Another principal theme of the proving had been to do with communication between the conscious and unconscious realms. This is the realm of the Messenger archetype, typified in the Greek and Roman pantheon by Hermes/Mercury, who is also the Trickster. Everything was coming together nicely. I wanted to make a connection between my proving experience and the ethnobotany of the plant to complete the circle, but drew a blank on trying to source information on this. Eventually the library at the Royal Botanic Gardens Edinburgh came to the rescue and in a dusty old Victorian reference book I found what I was looking for. The plant, known in its indigenous location by the Yoruba peoples as peregun, is an Ifá herb used to mark boundaries and is sacred to Èsú, the Messenger deity of the Yoruba..

Focusing then on the name of the genus (Dracaena, she-dragon), I explored the potential connection with dragon mythology, particularly dragons from West Africa. It brought out much the same theme, as evidenced in the story below (from Susan Iles’ dracoBlu site), complete with associated monkeys.

Aido Hwedo

Human “…consciousness has lifted the transcendent ever higher and farther away from actual life. The bridgeable chasm has become a cosmic void.” It is our duty to recreate the bridge if we are to evolve. In West Africa the tribal peoples were aware of this rift and incorporated the dragon, Aido Hwedo, into their creation myths as the co-creator of the physical world.

Before the Earth was formed the genderless Creator God, named Nana-Buluku by the Fon people of Dahomey, created a companion dragon called Aido Hwedo who was both male and female. It was a dragon able to move with ease between Heaven and Earth who carried the Creator in its mouth. They travelled together into the physical realms to create the world as we know it. Each night when Aido Hwedo and the Creator rested, the dragon’s dung piled high making mountains filled with hidden treasure, nourishing the Earth so plants and great trees could grow. As the dragon writhed back and forth across the face of the Earth, it carved twisting valleys and coursing waterways. With the Creator’s direction (ie. the Word) and the dragon’s actions, the Earth was formed through hard work and spirit, the very essence of co-operation and co-creation.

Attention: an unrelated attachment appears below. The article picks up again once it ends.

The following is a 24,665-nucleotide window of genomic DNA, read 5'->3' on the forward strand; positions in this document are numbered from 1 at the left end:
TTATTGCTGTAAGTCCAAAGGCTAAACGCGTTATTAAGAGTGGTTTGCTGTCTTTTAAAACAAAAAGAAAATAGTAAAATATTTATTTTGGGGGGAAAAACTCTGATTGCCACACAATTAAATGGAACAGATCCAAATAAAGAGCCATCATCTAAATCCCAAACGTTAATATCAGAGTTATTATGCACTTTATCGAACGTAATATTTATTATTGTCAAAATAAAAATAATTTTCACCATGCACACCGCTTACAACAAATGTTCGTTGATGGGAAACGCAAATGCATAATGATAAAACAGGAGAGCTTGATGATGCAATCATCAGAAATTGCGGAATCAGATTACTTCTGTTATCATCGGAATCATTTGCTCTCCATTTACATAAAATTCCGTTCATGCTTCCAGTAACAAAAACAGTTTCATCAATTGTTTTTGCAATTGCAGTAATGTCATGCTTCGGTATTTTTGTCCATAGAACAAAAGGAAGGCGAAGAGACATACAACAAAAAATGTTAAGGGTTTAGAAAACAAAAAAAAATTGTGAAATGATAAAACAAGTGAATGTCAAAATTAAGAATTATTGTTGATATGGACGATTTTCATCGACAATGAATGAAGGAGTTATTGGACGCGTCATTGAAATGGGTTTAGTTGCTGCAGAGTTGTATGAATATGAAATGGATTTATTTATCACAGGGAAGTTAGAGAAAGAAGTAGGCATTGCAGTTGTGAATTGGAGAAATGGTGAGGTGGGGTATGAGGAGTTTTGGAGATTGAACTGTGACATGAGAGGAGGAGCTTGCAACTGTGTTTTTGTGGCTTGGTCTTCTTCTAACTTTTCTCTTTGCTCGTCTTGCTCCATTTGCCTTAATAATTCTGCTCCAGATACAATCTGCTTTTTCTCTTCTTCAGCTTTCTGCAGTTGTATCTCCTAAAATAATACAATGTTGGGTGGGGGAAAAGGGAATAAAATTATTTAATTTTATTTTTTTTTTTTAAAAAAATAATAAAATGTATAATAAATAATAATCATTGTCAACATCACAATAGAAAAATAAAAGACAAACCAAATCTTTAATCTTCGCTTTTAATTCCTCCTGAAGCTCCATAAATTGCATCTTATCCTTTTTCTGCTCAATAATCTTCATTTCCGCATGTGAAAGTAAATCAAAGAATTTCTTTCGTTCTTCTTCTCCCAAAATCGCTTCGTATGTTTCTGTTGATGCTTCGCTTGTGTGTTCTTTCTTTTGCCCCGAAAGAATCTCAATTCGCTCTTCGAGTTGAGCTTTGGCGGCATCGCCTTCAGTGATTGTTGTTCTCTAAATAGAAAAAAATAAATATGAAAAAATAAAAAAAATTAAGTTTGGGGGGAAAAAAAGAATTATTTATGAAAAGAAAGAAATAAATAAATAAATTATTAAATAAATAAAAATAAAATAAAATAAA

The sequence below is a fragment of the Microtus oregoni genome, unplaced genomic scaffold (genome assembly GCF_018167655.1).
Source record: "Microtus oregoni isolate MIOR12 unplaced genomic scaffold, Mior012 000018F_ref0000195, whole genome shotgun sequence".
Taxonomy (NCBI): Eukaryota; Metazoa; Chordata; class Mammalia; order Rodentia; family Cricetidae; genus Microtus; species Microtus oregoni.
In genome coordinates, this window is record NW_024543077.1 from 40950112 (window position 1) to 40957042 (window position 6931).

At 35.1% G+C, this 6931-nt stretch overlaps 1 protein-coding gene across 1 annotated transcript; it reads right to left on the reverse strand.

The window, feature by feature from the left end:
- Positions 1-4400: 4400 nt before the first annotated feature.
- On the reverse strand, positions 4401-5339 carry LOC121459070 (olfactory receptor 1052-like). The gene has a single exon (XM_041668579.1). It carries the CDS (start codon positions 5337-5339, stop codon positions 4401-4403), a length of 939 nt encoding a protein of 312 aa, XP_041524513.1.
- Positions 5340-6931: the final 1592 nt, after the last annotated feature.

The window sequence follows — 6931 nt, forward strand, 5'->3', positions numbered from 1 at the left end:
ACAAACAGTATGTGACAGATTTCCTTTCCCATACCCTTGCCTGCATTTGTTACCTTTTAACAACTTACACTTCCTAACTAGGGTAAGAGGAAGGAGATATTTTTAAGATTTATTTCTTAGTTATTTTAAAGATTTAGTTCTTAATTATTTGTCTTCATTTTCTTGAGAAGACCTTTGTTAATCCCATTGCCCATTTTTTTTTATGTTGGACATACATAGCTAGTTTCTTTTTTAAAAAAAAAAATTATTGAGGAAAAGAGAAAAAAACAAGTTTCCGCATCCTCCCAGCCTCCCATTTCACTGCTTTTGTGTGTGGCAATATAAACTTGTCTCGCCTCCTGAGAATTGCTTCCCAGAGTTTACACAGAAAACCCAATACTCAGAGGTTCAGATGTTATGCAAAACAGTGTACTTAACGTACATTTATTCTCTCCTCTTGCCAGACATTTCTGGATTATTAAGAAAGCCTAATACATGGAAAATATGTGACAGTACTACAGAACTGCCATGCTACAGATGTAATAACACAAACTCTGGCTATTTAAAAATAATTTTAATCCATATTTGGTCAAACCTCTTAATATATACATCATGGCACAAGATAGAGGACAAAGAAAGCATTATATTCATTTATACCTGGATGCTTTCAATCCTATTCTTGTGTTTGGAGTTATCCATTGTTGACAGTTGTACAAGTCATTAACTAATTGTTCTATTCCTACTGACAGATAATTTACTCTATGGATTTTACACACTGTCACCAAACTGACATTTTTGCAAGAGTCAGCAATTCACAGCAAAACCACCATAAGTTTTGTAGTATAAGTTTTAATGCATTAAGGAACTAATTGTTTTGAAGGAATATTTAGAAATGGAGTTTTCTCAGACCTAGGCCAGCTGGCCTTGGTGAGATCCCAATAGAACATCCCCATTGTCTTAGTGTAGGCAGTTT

When the work was finished the world was bountiful, but heavily laden with trees and large animals, mountains and villages. The Creator feared the Earth would collapse under its own weight. Aido Hwedo offered to support the world by coiling under it in a circular fashion, its tail in its great mouth. The Creator knew Aido Hwedo detested the heat and created a great cosmic ocean for it to sleep in. Red monkeys who lived in the sea were directed to attend to Aido Hwedo’s needs by feeding the dragon iron bars whenever hunger came. In this myth it was important for the monkeys to keep the dragon eternally fed, otherwise it would start to eat its own tail and the world would surely be destroyed.

Like the red monkeys with the iron bars, we must remember our responsibility to nourish the link which bridges our transcendent and physical natures. When spirit and action meet our world can begin to heal and sustain itself.

Note the connection between the dragon’s treasure and its dung. In symbolic terms, this resonates closely with the idea that much of our personal “treasure” is held in shadow – the parts of ourselves we tend to relate to as crap! The dragon eating its own tail is, of course, the uruborus or the symbol of infinity.